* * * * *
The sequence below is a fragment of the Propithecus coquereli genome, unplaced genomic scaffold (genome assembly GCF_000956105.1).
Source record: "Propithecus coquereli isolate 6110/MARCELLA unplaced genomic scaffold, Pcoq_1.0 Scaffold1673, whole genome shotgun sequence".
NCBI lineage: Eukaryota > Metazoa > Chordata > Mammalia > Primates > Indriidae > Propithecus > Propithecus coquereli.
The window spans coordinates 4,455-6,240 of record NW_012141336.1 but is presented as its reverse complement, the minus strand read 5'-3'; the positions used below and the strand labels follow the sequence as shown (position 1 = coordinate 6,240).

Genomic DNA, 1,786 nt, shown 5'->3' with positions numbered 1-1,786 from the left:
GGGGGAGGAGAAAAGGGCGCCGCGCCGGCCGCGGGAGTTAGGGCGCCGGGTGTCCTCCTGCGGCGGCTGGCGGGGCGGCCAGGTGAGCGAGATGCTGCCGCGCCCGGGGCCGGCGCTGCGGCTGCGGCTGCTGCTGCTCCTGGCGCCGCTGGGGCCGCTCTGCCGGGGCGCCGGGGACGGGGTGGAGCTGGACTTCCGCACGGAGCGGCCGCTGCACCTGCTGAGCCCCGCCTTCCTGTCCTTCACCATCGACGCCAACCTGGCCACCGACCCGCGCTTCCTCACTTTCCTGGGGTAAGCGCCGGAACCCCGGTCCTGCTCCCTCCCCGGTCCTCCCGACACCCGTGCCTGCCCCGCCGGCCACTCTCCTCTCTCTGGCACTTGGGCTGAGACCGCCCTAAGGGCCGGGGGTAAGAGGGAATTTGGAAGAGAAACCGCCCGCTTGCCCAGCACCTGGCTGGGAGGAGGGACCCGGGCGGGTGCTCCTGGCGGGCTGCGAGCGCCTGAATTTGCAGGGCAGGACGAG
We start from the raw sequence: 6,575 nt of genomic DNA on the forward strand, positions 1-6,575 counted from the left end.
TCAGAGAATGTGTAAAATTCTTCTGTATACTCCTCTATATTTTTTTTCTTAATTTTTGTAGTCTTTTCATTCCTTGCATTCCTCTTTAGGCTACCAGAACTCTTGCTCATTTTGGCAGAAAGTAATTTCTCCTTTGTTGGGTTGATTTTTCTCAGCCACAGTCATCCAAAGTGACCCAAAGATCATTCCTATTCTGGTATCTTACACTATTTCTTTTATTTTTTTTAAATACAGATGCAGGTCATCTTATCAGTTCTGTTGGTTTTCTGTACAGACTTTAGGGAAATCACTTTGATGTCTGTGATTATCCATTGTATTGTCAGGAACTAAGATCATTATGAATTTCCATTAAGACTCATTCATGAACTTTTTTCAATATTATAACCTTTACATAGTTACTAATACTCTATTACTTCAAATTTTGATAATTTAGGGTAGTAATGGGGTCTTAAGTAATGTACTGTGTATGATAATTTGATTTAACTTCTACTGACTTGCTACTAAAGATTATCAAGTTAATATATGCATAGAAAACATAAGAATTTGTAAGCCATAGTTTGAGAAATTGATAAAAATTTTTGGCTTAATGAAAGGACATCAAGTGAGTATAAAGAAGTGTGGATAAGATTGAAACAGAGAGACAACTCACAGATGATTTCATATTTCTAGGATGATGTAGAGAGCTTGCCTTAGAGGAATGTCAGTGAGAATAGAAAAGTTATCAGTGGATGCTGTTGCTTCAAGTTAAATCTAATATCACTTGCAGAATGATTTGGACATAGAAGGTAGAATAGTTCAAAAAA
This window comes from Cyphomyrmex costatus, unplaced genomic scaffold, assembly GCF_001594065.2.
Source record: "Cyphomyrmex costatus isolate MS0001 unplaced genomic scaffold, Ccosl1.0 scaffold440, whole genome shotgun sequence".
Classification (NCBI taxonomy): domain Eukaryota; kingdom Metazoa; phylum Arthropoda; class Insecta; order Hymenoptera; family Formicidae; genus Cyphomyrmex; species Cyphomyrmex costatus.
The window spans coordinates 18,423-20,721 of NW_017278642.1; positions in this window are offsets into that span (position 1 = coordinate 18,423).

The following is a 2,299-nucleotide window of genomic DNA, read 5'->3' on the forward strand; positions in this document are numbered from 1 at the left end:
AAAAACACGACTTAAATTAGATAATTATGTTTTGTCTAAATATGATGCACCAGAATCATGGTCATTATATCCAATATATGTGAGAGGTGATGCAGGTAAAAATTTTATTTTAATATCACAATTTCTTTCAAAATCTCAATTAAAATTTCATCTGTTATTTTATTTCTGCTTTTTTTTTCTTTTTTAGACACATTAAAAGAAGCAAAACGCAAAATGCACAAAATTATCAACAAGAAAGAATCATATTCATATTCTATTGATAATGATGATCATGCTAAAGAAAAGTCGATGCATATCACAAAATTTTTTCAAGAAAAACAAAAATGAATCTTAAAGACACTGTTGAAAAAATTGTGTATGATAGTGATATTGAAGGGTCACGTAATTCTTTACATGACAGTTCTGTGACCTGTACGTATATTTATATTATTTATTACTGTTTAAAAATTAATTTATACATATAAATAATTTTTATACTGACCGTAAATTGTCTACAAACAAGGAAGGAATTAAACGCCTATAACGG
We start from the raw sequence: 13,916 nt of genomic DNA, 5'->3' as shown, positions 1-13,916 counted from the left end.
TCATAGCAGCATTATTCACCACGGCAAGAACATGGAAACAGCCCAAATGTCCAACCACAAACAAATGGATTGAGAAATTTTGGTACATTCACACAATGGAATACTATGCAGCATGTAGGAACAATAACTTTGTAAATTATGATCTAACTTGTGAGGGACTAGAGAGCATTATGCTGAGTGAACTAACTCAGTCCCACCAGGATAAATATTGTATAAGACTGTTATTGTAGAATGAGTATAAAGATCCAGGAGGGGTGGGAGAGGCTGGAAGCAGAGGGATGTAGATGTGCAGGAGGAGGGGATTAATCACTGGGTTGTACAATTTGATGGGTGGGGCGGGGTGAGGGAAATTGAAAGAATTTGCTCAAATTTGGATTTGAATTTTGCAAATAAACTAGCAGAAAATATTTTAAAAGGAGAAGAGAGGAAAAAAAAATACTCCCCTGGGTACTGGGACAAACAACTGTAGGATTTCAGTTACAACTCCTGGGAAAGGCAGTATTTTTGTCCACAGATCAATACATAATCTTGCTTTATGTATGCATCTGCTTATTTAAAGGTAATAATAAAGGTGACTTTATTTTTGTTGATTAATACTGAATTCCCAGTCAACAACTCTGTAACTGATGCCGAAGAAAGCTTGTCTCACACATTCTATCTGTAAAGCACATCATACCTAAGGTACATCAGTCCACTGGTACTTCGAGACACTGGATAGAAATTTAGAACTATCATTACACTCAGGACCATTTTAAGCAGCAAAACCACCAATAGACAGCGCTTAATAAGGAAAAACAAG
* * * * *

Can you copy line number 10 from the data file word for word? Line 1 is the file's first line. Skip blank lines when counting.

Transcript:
Source record: "Cyphomyrmex costatus isolate MS0001 unplaced genomic scaffold, Ccosl1.0 scaffold440, whole genome shotgun sequence".